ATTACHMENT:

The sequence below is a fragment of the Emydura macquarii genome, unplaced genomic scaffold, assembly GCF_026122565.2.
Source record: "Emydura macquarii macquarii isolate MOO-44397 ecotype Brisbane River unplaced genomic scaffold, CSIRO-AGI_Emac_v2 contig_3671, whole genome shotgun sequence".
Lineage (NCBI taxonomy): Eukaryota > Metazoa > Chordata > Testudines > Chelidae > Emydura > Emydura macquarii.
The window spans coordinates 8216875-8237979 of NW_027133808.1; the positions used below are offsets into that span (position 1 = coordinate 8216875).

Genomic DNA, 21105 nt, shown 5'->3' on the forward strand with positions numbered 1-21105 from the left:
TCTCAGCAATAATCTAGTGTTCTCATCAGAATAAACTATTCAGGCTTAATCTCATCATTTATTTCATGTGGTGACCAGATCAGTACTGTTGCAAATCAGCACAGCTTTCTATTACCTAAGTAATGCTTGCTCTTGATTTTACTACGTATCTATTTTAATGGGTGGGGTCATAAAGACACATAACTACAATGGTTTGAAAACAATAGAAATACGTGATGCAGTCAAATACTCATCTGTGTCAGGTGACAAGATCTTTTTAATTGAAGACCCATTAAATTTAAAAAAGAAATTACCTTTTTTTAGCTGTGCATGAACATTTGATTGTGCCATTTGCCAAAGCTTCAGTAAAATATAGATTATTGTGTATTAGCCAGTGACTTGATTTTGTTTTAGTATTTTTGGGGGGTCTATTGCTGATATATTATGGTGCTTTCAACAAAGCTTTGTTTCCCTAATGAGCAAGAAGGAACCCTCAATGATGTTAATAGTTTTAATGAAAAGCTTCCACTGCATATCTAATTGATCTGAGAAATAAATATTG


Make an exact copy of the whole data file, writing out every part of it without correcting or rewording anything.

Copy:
The sequence below is a fragment of the Emydura macquarii genome, unplaced genomic scaffold, assembly GCF_026122565.2.
Source record: "Emydura macquarii macquarii isolate MOO-44397 ecotype Brisbane River unplaced genomic scaffold, CSIRO-AGI_Emac_v2 contig_3671, whole genome shotgun sequence".
Lineage (NCBI taxonomy): Eukaryota > Metazoa > Chordata > Testudines > Chelidae > Emydura > Emydura macquarii.
The window spans coordinates 8216875-8237979 of NW_027133808.1; the positions used below are offsets into that span (position 1 = coordinate 8216875).

Genomic DNA, 21105 nt, shown 5'->3' on the forward strand with positions numbered 1-21105 from the left:
TCTCAGCAATAATCTAGTGTTCTCATCAGAATAAACTATTCAGGCTTAATCTCATCATTTATTTCATGTGGTGACCAGATCAGTACTGTTGCAAATCAGCACAGCTTTCTATTACCTAAGTAATGCTTGCTCTTGATTTTACTACGTATCTATTTTAATGGGTGGGGTCATAAAGACACATAACTACAATGGTTTGAAAACAATAGAAATACGTGATGCAGTCAAATACTCATCTGTGTCAGGTGACAAGATCTTTTTAATTGAAGACCCATTAAATTTAAAAAAGAAATTACCTTTTTTTAGCTGTGCATGAACATTTGATTGTGCCATTTGCCAAAGCTTCAGTAAAATATAGATTATTGTGTATTAGCCAGTGACTTGATTTTGTTTTAGTATTTTTGGGGGGTCTATTGCTGATATATTATGGTGCTTTCAACAAAGCTTTGTTTCCCTAATGAGCAAGAAGGAACCCTCAATGATGTTAATAGTTTTAATGAAAAGCTTCCACTGCATATCTAATTGATCTGAGAAATAAATATTG